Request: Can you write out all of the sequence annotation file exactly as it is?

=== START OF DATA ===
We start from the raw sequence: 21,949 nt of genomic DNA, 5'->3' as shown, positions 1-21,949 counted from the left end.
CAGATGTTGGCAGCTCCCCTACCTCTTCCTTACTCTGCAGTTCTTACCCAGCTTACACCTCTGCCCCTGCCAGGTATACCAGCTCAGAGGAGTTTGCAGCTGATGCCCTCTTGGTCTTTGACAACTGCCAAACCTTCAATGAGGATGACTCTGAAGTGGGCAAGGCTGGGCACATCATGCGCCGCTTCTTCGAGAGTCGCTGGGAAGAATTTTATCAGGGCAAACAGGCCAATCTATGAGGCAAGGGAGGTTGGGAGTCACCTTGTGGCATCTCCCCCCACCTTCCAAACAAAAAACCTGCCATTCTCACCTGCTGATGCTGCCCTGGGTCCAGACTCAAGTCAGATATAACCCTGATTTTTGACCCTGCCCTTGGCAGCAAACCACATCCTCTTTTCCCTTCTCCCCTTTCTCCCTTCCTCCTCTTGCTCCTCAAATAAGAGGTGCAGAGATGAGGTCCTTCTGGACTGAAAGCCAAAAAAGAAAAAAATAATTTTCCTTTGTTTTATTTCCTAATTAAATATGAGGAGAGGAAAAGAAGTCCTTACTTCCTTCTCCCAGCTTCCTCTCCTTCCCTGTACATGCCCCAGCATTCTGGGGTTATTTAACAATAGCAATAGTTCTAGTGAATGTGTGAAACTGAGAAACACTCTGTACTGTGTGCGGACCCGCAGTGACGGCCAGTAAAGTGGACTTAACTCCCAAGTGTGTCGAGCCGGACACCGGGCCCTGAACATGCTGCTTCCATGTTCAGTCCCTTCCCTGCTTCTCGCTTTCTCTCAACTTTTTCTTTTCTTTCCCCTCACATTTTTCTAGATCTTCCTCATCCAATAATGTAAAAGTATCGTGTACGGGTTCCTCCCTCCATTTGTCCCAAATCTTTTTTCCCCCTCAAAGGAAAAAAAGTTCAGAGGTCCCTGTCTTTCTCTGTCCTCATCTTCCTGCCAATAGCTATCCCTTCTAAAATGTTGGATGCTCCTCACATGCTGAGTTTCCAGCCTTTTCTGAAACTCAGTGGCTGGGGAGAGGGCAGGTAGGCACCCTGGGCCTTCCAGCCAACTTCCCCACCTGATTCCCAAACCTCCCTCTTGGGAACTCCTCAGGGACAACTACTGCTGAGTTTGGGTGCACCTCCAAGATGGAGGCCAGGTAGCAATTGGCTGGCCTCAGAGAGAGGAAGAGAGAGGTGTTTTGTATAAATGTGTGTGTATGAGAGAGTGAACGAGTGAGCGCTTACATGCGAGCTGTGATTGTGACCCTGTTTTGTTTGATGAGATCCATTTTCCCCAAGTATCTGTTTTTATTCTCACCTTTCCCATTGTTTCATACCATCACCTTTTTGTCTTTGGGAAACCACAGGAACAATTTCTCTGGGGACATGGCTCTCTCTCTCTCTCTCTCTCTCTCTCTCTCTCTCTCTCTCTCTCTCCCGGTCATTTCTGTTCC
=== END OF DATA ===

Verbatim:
We start from the raw sequence: 21,949 nt of genomic DNA, 5'->3' as shown, positions 1-21,949 counted from the left end.
CAGATGTTGGCAGCTCCCCTACCTCTTCCTTACTCTGCAGTTCTTACCCAGCTTACACCTCTGCCCCTGCCAGGTATACCAGCTCAGAGGAGTTTGCAGCTGATGCCCTCTTGGTCTTTGACAACTGCCAAACCTTCAATGAGGATGACTCTGAAGTGGGCAAGGCTGGGCACATCATGCGCCGCTTCTTCGAGAGTCGCTGGGAAGAATTTTATCAGGGCAAACAGGCCAATCTATGAGGCAAGGGAGGTTGGGAGTCACCTTGTGGCATCTCCCCCCACCTTCCAAACAAAAAACCTGCCATTCTCACCTGCTGATGCTGCCCTGGGTCCAGACTCAAGTCAGATATAACCCTGATTTTTGACCCTGCCCTTGGCAGCAAACCACATCCTCTTTTCCCTTCTCCCCTTTCTCCCTTCCTCCTCTTGCTCCTCAAATAAGAGGTGCAGAGATGAGGTCCTTCTGGACTGAAAGCCAAAAAAGAAAAAAATAATTTTCCTTTGTTTTATTTCCTAATTAAATATGAGGAGAGGAAAAGAAGTCCTTACTTCCTTCTCCCAGCTTCCTCTCCTTCCCTGTACATGCCCCAGCATTCTGGGGTTATTTAACAATAGCAATAGTTCTAGTGAATGTGTGAAACTGAGAAACACTCTGTACTGTGTGCGGACCCGCAGTGACGGCCAGTAAAGTGGACTTAACTCCCAAGTGTGTCGAGCCGGACACCGGGCCCTGAACATGCTGCTTCCATGTTCAGTCCCTTCCCTGCTTCTCGCTTTCTCTCAACTTTTTCTTTTCTTTCCCCTCACATTTTTCTAGATCTTCCTCATCCAATAATGTAAAAGTATCGTGTACGGGTTCCTCCCTCCATTTGTCCCAAATCTTTTTTCCCCCTCAAAGGAAAAAAAGTTCAGAGGTCCCTGTCTTTCTCTGTCCTCATCTTCCTGCCAATAGCTATCCCTTCTAAAATGTTGGATGCTCCTCACATGCTGAGTTTCCAGCCTTTTCTGAAACTCAGTGGCTGGGGAGAGGGCAGGTAGGCACCCTGGGCCTTCCAGCCAACTTCCCCACCTGATTCCCAAACCTCCCTCTTGGGAACTCCTCAGGGACAACTACTGCTGAGTTTGGGTGCACCTCCAAGATGGAGGCCAGGTAGCAATTGGCTGGCCTCAGAGAGAGGAAGAGAGAGGTGTTTTGTATAAATGTGTGTGTATGAGAGAGTGAACGAGTGAGCGCTTACATGCGAGCTGTGATTGTGACCCTGTTTTGTTTGATGAGATCCATTTTCCCCAAGTATCTGTTTTTATTCTCACCTTTCCCATTGTTTCATACCATCACCTTTTTGTCTTTGGGAAACCACAGGAACAATTTCTCTGGGGACATGGCTCTCTCTCTCTCTCTCTCTCTCTCTCTCTCTCTCTCTCTCTCTCTCCCGGTCATTTCTGTTCC